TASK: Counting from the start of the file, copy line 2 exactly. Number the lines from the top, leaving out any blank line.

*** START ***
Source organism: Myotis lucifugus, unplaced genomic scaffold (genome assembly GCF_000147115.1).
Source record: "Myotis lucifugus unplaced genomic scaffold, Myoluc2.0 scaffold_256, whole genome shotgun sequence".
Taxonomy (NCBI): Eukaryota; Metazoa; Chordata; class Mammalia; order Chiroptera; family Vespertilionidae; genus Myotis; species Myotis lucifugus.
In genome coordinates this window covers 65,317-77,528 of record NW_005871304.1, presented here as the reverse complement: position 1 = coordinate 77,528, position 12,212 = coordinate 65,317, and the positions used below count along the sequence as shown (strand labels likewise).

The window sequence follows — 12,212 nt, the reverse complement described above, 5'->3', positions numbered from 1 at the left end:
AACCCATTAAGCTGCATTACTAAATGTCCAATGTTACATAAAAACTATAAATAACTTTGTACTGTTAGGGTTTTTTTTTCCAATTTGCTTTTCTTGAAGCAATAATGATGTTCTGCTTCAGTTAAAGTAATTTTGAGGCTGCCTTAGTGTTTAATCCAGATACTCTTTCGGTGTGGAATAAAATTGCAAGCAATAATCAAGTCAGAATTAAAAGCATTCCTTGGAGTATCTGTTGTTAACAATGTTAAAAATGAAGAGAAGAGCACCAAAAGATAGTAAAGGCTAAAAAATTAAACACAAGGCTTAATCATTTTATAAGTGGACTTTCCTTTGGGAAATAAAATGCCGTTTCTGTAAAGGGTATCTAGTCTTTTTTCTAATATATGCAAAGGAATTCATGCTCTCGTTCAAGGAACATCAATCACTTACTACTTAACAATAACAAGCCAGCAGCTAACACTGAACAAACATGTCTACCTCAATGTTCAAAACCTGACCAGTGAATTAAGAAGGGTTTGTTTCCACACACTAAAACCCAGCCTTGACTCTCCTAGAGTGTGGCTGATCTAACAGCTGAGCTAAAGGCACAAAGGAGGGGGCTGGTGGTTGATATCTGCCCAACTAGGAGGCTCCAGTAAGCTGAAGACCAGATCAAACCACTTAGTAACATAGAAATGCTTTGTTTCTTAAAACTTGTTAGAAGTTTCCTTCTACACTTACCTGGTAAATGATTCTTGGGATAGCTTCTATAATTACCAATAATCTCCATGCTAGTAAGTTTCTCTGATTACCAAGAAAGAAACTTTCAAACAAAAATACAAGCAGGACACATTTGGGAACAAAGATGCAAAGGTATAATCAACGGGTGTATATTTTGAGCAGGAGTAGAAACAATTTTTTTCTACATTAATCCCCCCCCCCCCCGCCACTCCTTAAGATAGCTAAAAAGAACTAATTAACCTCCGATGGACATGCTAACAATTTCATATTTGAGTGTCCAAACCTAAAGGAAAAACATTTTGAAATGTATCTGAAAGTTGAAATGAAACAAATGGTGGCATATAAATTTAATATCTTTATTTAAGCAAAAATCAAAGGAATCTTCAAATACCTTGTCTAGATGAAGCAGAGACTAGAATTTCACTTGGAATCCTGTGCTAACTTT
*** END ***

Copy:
Source record: "Myotis lucifugus unplaced genomic scaffold, Myoluc2.0 scaffold_256, whole genome shotgun sequence".